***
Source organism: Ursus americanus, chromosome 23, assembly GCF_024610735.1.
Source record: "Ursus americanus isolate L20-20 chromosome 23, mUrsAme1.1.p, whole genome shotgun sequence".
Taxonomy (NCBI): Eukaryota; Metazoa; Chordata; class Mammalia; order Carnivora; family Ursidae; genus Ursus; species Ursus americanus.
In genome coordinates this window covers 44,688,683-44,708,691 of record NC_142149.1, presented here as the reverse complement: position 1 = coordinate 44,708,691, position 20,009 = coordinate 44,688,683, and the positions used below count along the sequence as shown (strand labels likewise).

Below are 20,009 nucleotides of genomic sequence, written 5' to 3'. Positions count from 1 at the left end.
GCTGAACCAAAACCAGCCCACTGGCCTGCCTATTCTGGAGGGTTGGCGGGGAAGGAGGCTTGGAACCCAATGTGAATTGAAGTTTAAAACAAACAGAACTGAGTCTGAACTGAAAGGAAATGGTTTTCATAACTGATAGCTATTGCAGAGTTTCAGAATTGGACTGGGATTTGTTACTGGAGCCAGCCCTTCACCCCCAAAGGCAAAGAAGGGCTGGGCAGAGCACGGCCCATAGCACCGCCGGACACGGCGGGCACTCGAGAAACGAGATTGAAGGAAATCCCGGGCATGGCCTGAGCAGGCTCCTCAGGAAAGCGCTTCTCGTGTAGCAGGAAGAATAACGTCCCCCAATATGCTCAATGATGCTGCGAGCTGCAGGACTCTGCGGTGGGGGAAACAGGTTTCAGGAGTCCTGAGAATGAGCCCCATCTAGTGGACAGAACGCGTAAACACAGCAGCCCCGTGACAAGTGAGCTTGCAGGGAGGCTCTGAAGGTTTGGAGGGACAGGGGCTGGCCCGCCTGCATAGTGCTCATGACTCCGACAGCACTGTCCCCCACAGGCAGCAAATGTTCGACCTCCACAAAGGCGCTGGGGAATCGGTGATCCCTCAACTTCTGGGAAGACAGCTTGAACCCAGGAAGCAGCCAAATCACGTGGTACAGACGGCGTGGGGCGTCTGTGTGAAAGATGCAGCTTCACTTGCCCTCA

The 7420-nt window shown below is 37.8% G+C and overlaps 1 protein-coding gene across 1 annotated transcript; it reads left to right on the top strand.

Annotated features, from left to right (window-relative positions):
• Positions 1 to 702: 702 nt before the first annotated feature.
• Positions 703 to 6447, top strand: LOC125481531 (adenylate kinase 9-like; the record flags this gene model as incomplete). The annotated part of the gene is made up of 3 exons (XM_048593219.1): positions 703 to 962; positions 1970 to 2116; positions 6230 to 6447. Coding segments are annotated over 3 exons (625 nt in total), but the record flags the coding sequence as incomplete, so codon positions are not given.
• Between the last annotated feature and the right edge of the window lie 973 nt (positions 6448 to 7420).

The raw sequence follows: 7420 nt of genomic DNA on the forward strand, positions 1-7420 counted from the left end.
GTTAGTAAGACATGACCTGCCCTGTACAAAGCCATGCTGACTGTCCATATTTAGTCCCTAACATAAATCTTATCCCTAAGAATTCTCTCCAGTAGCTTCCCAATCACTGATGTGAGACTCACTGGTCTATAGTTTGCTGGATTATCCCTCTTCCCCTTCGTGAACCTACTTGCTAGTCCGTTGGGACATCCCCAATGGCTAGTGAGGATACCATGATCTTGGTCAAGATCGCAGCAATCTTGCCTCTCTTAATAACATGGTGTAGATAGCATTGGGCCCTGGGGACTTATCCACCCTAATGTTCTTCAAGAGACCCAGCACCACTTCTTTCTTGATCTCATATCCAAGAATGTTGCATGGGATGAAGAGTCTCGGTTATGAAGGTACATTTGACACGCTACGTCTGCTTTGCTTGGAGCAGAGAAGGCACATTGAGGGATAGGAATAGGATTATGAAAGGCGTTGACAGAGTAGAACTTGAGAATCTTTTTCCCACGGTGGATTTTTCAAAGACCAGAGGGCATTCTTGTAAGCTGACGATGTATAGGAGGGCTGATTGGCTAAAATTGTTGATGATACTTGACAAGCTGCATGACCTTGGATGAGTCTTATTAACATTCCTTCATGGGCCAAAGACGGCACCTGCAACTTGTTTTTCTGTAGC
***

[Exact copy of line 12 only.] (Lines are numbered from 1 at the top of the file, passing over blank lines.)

The raw sequence follows: 7420 nt of genomic DNA on the forward strand, positions 1-7420 counted from the left end.